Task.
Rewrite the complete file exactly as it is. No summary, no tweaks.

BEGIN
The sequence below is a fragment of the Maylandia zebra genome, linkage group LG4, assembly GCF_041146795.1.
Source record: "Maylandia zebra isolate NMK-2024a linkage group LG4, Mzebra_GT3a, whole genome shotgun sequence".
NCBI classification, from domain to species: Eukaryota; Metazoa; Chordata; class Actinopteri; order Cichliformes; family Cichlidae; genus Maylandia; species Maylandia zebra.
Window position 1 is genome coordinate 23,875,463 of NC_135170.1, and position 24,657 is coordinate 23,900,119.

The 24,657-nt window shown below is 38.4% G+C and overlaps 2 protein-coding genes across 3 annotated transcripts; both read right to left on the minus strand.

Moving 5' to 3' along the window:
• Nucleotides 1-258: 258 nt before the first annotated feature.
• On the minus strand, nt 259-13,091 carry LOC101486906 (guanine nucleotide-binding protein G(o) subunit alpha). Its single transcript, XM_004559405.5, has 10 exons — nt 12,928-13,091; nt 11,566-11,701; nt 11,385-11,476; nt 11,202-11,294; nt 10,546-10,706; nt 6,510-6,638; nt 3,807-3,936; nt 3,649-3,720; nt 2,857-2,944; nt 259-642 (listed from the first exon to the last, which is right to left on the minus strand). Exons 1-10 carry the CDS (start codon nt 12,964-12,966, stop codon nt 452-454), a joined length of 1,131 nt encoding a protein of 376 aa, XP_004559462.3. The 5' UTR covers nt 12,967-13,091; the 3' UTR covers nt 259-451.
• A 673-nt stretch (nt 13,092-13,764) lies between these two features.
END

The sequence below is a fragment of the Maylandia zebra genome, linkage group LG4, assembly GCF_041146795.1.
Source record: "Maylandia zebra isolate NMK-2024a linkage group LG4, Mzebra_GT3a, whole genome shotgun sequence".
NCBI classification, from domain to species: Eukaryota; Metazoa; Chordata; class Actinopteri; order Cichliformes; family Cichlidae; genus Maylandia; species Maylandia zebra.
Window position 1 is genome coordinate 23,875,463 of NC_135170.1, and position 24,657 is coordinate 23,900,119.

The 24,657-nt window shown below is 38.4% G+C and overlaps 2 protein-coding genes across 3 annotated transcripts; both read right to left on the minus strand.

Moving 5' to 3' along the window:
• Nucleotides 1-258: 258 nt before the first annotated feature.
• On the minus strand, nt 259-13,091 carry LOC101486906 (guanine nucleotide-binding protein G(o) subunit alpha). Its single transcript, XM_004559405.5, has 10 exons — nt 12,928-13,091; nt 11,566-11,701; nt 11,385-11,476; nt 11,202-11,294; nt 10,546-10,706; nt 6,510-6,638; nt 3,807-3,936; nt 3,649-3,720; nt 2,857-2,944; nt 259-642 (listed from the first exon to the last, which is right to left on the minus strand). Exons 1-10 carry the CDS (start codon nt 12,964-12,966, stop codon nt 452-454), a joined length of 1,131 nt encoding a protein of 376 aa, XP_004559462.3. The 5' UTR covers nt 12,967-13,091; the 3' UTR covers nt 259-451.
• A 673-nt stretch (nt 13,092-13,764) lies between these two features.